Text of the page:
Only about seven percent of the houses currently for sale in the Netherlands have an energy label. That’s not good, thinks professor of Natural Resources Henk Moll of the University of Groningen. After years of wishy-washy policy, it’s high time the Cabinet made the introduction of the regulation compulsory
as energy labels are not only good for the environment but also for our pockets.
It has been ‘compulsory’ for nearly two years – since 1 January 2008 – for every house that’s more than ten years old to be evaluated for energy efficiency. Before it can be sold, every house has to have a label on a scale from A to G: G means very energy inefficient and A is very efficient. It is an offshoot of a European environmental guideline. However, the law is rarely enforced, and in over three-quarters of the transactions buyer and seller do away with establishing an energy label. And they are not punished.
Things have to change, is the opinion of Professor of Natural Resources Henk Moll. If all houses had a label, that would result in significant cost reductions as well as a reduction in CO2 emissions. Moll: ‘Newly built houses have to conform to stricter and stricter rules concerning insulation, which means that the average energy use per house is declining slightly. However, the energy consumption in older houses can sometimes be significantly reduced. That has to be stimulated, not only to benefit the environment, but also to reduce household expenses. Energy prices are going to be comprising an ever more important part of our household expenses.’
Introducing a strict system of energy labels would create clarity about energy consumption, thinks Moll. ‘Some people may say that a label is superfluous, but most people have no idea what they should be looking out for when buying a house. Double glazing, high efficiency boilers, insulation, few people know much about them. Most purchasers fall in love with a house and have a fixation on the price that is agreed at the civil law notary. Most people have no idea about the costs of energy and maintenance – often they don’t even know if the level of the electricity bill is due to their own behaviour or the fault of the house. An energy label makes that much clearer.’
Increased clarity would change the housing market, Moll expects, with houses becoming more energy efficient. He draws a parallel with the introduction of compulsory energy labels for refrigerators. As soon as consumers began to take notice of the energy labels, virtually no fridges with poor energy labels appeared on the market any more. Moll: ‘The effect on the housing market would be less dramatic, but just as some people now paint their houses before putting them up for sale, they will also invest in insulation to get a better energy label. After all, if a house has a poor label there’s more room to manoeuvre in the price negotiations.’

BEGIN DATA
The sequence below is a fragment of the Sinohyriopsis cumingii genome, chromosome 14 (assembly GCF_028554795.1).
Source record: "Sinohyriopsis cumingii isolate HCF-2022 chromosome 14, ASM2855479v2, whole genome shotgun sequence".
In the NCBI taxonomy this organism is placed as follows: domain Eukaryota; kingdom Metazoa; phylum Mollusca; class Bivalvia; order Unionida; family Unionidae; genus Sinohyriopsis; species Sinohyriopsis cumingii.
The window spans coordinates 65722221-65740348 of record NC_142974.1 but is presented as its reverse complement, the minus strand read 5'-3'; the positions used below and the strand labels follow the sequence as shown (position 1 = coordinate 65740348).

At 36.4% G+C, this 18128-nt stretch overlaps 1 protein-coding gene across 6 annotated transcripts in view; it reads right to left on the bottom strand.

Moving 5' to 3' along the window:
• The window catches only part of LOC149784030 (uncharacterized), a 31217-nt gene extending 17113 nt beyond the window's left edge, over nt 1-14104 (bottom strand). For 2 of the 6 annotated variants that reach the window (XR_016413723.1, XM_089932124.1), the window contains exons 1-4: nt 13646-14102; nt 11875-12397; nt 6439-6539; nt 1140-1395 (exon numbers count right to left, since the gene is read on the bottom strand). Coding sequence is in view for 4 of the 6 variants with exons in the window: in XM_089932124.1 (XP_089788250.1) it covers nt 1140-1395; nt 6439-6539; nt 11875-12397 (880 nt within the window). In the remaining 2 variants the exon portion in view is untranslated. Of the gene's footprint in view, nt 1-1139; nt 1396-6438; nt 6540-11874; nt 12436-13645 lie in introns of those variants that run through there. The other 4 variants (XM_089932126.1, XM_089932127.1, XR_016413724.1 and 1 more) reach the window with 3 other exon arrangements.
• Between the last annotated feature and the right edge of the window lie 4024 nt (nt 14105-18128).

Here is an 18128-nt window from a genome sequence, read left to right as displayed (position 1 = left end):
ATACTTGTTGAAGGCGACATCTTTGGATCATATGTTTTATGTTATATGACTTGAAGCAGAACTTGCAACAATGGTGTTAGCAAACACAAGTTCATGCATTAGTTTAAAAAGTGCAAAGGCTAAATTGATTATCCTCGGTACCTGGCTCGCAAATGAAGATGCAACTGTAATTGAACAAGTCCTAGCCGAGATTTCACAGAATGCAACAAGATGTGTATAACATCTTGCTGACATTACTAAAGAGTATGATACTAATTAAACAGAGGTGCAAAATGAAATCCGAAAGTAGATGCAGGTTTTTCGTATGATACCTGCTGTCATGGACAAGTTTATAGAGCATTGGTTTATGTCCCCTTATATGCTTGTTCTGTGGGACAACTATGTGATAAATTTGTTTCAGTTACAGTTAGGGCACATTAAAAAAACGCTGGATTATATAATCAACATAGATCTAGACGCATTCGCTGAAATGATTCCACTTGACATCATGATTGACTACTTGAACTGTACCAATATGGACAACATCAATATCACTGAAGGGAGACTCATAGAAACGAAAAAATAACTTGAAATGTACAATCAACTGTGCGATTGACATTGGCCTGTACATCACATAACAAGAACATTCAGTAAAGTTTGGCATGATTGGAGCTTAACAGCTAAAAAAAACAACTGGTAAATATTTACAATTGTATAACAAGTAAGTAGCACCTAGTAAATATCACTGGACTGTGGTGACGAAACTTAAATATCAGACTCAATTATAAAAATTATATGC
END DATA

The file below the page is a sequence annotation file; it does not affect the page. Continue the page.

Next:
The fact that so few houses have an energy label is due to the wishy-washy policy followed by the previous Balkenende Cabinets, thinks Moll. ‘European environmental guidelines were not considered important and far too little attention was paid to them. At the last possible moment a certification system was introduced and people were trained in how to allocate labels. If that’s the way you go about it, then it’s hardly surprising the guideline is considered voluntary. That’s a real shame because the general opinion is definitely for a reduction in CO2 emissions and very few people would be against a reduction in their household expenses.’
From 1 January 2010, the Cabinet must start publicity campaigns making clear why energy levels for houses are important, thinks Moll. The government must also ensure that there are well-trained and certified label allocators so that there can be no question about the quality of the label. Targeted grants could also stimulate the use of energy labels – not only among house purchasers but also among house owners who want to make their homes more energy efficient and among the rental sector. However, Moll feels that compliance must be strictly monitored. ‘If you really want such a regulation to succeed, it cannot be voluntary. If you introduce a maximum speed but never fine offenders, then it’ll be a free for all in no time.’
Henk Moll (1952) studied physics in Groningen. From 1981-1984 and 1987-1991 he was a researcher associated with the Centre for Energy and Environmental Studies (IVEM) of the University of Groningen. In 1992 he became a university lecturer and gained his PhD a year later. In 2004 he was appointed associate professor of Natural Resources in relation to sustainable production at the IVEM. Moll conducts a great deal of practical environmental research, nationally as well as internationally, and in cooperation with other disciplines such as psychology and public administration.
Prof. H.C. Moll.
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